Did you catch that?
The most human companies will win in this competitive world.
Humans tell stories, have their own stories, and are a part of other’s stories.
The more you can use story-based content marketing, then the more human your company will be in your prospect’s mind and your influence over them will increase exponentially.
5. Story-based content marketing enables us to make the customer the star
Think about it. In Willy Wonka & the Chocolate Factory, the product wasn’t the star. Charlie was.
Think about how powerful that is for minute. Who did every kid who saw that movie want to be? Charlie! He got the chocolate bar with the winning ticket. He was the one chosen to take over the Chocolate factory. Charlie was the hero!
And what did Charlie want more than anything? What changed his life? That Wonka Bar!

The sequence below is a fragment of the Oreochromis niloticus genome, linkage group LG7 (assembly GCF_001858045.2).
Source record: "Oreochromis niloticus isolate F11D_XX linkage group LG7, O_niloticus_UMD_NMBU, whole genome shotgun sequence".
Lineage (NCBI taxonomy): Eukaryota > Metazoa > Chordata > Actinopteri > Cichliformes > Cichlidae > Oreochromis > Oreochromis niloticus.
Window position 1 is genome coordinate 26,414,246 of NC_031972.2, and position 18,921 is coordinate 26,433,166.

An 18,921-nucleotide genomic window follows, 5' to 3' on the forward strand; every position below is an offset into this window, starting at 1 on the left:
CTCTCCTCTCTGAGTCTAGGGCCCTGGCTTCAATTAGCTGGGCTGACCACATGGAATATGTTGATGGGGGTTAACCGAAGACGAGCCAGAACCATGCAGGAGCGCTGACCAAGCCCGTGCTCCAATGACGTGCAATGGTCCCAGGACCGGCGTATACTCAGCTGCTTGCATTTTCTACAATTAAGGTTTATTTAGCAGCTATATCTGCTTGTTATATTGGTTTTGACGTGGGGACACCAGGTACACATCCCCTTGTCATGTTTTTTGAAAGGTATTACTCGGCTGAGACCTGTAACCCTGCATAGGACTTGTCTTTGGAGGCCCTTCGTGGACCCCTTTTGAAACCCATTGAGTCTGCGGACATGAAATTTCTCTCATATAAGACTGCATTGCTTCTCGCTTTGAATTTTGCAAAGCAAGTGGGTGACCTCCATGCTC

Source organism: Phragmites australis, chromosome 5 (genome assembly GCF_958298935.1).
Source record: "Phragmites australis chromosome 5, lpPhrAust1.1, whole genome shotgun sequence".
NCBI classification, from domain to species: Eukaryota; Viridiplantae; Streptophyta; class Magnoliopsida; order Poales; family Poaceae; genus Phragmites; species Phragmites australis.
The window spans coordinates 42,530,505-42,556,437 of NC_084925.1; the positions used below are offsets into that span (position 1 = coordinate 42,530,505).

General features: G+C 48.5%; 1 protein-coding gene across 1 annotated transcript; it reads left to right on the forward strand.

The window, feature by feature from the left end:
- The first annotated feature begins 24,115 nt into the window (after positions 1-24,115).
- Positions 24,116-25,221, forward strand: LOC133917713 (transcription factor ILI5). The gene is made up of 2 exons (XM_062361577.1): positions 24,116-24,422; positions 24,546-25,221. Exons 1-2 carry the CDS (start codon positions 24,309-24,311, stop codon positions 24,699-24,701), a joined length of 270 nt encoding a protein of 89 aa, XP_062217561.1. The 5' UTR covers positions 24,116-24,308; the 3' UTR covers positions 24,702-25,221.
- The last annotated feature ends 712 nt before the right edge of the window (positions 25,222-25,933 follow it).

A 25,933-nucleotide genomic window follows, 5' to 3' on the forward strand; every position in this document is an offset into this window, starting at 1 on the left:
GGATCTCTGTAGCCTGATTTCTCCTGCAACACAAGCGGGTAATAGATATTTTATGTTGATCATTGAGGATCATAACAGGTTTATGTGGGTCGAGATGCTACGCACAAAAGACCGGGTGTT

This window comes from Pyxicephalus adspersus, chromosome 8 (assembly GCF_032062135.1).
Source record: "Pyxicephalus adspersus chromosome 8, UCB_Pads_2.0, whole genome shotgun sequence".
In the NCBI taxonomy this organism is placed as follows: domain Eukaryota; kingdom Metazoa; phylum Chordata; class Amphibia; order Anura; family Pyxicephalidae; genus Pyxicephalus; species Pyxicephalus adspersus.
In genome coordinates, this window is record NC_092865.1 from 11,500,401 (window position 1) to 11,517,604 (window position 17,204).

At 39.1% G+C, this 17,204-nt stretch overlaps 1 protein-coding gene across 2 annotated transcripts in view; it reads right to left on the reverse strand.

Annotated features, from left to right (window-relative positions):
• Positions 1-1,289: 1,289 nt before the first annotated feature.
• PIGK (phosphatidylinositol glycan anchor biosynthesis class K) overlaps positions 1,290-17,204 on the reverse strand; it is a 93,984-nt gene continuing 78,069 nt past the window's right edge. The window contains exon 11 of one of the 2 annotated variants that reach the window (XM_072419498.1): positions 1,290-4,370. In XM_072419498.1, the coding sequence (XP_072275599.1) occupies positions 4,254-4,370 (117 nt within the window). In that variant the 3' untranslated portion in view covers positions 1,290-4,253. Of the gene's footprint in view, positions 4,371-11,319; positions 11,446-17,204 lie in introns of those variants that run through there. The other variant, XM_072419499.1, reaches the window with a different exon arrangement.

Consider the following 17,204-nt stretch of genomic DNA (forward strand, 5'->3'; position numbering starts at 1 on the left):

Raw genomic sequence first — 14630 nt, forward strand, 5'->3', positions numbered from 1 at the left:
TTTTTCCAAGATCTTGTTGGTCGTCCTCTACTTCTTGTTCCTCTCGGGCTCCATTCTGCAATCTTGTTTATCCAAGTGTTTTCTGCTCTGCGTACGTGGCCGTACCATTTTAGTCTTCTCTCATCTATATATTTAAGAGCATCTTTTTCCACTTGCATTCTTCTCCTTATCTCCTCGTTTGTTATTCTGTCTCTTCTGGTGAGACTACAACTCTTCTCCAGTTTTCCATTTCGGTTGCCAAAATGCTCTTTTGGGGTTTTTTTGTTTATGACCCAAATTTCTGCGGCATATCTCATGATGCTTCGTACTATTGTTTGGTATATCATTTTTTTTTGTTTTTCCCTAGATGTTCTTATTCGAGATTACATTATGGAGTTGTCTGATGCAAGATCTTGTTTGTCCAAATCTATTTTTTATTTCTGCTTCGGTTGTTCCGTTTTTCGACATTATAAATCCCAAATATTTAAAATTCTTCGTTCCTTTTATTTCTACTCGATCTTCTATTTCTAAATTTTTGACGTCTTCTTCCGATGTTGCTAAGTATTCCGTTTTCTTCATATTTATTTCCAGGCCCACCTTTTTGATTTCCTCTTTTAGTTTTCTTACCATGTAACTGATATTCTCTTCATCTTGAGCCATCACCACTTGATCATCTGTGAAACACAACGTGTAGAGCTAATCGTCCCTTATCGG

Most of the time, content marketers use story-infused content where their product or service is the star. It is the hero.
Do you see how this strategy that seems so right is totally missing the mark?
If Quaker Oats would have thought this way and insisted that their chocolate bar was the star, then the movie would’ve flopped. Why? No one in the audience could have related to a chocolate bar. It wouldn’t have had any emotional pull on their audience.
It’s only the type of story in which the audience can relate to the star (and even want to be that person) that will truly impact your prospects and customers. That’s what story-based content marketing lets you do.
Now let me leave you with one last reason that story-based content marketing is so powerful.
6. Story-based content marketing helps us to create content that stands out from the pack
In a post on ContentMarketingInstitute.com called “One Thing Is Killing Content Marketing and Everyone Is Ignoring It“, Joe Pulizzi talked about an overlooked problem that he believes content marketing has these days.
In that post, Joe asked, “Is the content you are creating and distributing for your customers any different than anything else out there?”